Bobby Sharp: Press
JazzTimes May '06
Last month in this space, I relayed the heartwarming tale of Bay Area singer Natasha Miller and her rescue from obscurity of one-hit songwriter Bobby Sharp by recording not just one but two full albums of Sharp compositions that had spent years yellowing inside his piano bench. Now, the man himself—whose only previous claim to fame was the 1962 Ray Charles smash “Unchain Your Heart”—has, at age 81, emerged from the shadows, singing another baker’s dozen of self-penned tunes while accompanying himself on piano (with Miller in the production booth).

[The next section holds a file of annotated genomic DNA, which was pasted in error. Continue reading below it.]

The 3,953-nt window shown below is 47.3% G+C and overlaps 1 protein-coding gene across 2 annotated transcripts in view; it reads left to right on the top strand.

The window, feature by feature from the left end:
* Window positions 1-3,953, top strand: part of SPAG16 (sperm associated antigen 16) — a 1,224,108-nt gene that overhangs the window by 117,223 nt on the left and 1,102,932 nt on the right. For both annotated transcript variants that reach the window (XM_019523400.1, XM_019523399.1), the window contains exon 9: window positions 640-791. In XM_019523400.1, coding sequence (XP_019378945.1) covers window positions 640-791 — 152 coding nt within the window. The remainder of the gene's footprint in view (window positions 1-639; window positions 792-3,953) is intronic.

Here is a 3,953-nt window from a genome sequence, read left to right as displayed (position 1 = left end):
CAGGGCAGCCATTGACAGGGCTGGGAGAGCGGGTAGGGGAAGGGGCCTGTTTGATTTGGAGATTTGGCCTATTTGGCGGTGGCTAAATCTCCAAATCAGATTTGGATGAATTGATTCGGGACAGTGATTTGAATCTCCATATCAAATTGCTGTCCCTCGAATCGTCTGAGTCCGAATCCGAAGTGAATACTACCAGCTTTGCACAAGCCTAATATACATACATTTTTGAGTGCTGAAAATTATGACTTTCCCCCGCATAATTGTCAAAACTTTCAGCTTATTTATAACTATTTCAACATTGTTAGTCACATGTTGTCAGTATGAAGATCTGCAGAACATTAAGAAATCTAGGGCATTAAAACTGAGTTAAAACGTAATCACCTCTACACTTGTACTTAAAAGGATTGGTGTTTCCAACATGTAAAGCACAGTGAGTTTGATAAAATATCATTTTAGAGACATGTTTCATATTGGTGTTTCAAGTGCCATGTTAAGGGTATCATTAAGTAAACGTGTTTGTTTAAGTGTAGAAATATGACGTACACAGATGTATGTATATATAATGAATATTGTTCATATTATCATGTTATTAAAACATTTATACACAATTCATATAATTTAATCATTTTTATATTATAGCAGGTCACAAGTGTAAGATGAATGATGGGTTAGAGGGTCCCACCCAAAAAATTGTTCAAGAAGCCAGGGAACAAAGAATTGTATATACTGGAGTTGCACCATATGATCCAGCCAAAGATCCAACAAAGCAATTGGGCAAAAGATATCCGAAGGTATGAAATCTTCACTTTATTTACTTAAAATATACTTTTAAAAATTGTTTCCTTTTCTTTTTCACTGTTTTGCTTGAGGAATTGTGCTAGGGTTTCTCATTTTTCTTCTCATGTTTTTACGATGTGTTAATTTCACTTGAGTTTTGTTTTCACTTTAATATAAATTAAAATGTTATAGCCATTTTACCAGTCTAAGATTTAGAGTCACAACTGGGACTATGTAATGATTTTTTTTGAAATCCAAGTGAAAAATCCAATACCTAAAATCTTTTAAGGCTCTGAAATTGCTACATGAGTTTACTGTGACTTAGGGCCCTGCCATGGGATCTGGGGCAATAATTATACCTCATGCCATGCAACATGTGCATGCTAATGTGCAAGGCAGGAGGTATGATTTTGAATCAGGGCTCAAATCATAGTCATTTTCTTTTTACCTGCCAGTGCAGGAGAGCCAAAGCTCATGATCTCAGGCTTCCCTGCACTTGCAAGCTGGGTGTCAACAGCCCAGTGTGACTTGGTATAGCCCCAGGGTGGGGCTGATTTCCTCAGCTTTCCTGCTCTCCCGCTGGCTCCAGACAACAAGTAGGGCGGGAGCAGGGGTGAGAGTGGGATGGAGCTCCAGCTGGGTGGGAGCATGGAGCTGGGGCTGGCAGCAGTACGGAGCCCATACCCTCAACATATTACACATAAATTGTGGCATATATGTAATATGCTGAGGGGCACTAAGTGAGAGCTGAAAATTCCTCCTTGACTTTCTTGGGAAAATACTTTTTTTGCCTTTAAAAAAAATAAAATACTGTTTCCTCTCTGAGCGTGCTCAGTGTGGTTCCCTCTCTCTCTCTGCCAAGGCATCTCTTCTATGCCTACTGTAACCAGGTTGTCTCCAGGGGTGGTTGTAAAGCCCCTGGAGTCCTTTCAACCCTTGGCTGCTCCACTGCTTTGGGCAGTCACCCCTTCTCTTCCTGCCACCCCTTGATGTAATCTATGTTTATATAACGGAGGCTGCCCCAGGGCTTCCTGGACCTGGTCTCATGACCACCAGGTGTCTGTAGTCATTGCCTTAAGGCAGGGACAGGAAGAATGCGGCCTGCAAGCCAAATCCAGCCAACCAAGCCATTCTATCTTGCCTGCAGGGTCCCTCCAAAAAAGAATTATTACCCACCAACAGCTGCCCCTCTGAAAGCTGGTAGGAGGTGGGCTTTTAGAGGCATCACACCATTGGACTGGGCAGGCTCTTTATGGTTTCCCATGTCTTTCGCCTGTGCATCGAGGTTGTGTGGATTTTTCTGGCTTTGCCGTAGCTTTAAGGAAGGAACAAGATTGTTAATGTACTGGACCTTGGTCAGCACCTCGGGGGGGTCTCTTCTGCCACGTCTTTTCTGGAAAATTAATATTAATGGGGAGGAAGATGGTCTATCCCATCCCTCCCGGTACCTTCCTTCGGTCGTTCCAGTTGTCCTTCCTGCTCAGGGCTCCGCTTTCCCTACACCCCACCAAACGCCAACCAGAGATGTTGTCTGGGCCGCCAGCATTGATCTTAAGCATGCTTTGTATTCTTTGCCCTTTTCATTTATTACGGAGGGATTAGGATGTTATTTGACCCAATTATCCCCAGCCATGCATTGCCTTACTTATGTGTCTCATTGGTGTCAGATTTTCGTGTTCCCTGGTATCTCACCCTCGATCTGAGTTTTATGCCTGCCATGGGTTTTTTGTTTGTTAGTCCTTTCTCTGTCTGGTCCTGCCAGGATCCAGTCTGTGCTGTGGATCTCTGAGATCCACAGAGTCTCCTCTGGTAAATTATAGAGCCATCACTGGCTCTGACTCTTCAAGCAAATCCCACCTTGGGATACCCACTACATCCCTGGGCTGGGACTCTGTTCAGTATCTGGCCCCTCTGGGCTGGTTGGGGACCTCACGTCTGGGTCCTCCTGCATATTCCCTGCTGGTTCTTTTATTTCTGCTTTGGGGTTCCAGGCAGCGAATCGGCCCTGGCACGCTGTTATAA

Though Sharp’s voice isn’t going to keep Michael Bublé or Curtis Stigers up nights worrying, you can’t help but admire his octogenarian pluck—and you’ve got to love his way with a melody and a lyric. Most of Sharp’s elegant ballads are the sort you’d expect (or, at least, would have expected a half-century ago) to be embraced by Billy Eckstine, though his grittily melancholy “Lonesome Traveler” would have been ideally suited to Charles, and his “North Wind” sounds precisely like the sort of reflective musing favored by Sinatra in the September of his years. Truly a trove of lost treasures found.